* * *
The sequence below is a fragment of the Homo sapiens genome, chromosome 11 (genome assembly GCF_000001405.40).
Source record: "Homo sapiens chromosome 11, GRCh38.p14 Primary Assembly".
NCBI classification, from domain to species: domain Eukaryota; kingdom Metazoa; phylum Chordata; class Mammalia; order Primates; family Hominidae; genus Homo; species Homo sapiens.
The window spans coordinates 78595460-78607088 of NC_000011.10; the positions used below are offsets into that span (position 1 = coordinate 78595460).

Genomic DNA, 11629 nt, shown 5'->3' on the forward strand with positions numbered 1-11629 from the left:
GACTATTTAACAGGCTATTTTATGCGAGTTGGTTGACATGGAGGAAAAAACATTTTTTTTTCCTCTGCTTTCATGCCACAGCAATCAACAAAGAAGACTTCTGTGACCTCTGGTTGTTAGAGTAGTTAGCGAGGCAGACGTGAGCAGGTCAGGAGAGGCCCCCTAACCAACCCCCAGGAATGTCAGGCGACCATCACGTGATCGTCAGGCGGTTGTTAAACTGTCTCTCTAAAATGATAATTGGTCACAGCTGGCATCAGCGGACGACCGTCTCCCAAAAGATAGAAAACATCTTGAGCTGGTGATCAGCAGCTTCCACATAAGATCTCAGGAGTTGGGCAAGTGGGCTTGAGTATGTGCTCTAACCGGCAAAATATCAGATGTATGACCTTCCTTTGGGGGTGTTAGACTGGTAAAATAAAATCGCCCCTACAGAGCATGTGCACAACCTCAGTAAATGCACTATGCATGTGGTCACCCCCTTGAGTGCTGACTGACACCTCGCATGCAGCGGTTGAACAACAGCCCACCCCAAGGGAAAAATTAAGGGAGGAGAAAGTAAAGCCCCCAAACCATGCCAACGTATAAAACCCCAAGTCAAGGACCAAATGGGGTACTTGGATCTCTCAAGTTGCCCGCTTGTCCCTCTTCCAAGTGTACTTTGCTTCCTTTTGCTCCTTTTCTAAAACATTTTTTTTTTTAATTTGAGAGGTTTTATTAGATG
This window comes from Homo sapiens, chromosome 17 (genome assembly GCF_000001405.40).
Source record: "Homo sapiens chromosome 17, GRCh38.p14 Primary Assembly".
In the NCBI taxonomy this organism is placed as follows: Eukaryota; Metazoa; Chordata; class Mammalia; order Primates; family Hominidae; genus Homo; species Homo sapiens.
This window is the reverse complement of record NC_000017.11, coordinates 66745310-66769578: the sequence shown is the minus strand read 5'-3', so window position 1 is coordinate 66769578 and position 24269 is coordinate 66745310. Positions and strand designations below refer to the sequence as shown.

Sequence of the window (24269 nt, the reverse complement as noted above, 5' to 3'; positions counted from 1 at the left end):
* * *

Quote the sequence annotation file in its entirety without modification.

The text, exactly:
The sequence below is a fragment of the Homo sapiens genome, chromosome 11 (genome assembly GCF_000001405.40).
Source record: "Homo sapiens chromosome 11, GRCh38.p14 Primary Assembly".
NCBI classification, from domain to species: domain Eukaryota; kingdom Metazoa; phylum Chordata; class Mammalia; order Primates; family Hominidae; genus Homo; species Homo sapiens.
The window spans coordinates 78595460-78607088 of NC_000011.10; the positions used below are offsets into that span (position 1 = coordinate 78595460).

Genomic DNA, 11629 nt, shown 5'->3' on the forward strand with positions numbered 1-11629 from the left:
GACTATTTAACAGGCTATTTTATGCGAGTTGGTTGACATGGAGGAAAAAACATTTTTTTTTCCTCTGCTTTCATGCCACAGCAATCAACAAAGAAGACTTCTGTGACCTCTGGTTGTTAGAGTAGTTAGCGAGGCAGACGTGAGCAGGTCAGGAGAGGCCCCCTAACCAACCCCCAGGAATGTCAGGCGACCATCACGTGATCGTCAGGCGGTTGTTAAACTGTCTCTCTAAAATGATAATTGGTCACAGCTGGCATCAGCGGACGACCGTCTCCCAAAAGATAGAAAACATCTTGAGCTGGTGATCAGCAGCTTCCACATAAGATCTCAGGAGTTGGGCAAGTGGGCTTGAGTATGTGCTCTAACCGGCAAAATATCAGATGTATGACCTTCCTTTGGGGGTGTTAGACTGGTAAAATAAAATCGCCCCTACAGAGCATGTGCACAACCTCAGTAAATGCACTATGCATGTGGTCACCCCCTTGAGTGCTGACTGACACCTCGCATGCAGCGGTTGAACAACAGCCCACCCCAAGGGAAAAATTAAGGGAGGAGAAAGTAAAGCCCCCAAACCATGCCAACGTATAAAACCCCAAGTCAAGGACCAAATGGGGTACTTGGATCTCTCAAGTTGCCCGCTTGTCCCTCTTCCAAGTGTACTTTGCTTCCTTTTGCTCCTTTTCTAAAACATTTTTTTTTTTAATTTGAGAGGTTTTATTAGATG
This window comes from Homo sapiens, chromosome 17 (genome assembly GCF_000001405.40).
Source record: "Homo sapiens chromosome 17, GRCh38.p14 Primary Assembly".
In the NCBI taxonomy this organism is placed as follows: Eukaryota; Metazoa; Chordata; class Mammalia; order Primates; family Hominidae; genus Homo; species Homo sapiens.
This window is the reverse complement of record NC_000017.11, coordinates 66745310-66769578: the sequence shown is the minus strand read 5'-3', so window position 1 is coordinate 66769578 and position 24269 is coordinate 66745310. Positions and strand designations below refer to the sequence as shown.

Sequence of the window (24269 nt, the reverse complement as noted above, 5' to 3'; positions counted from 1 at the left end):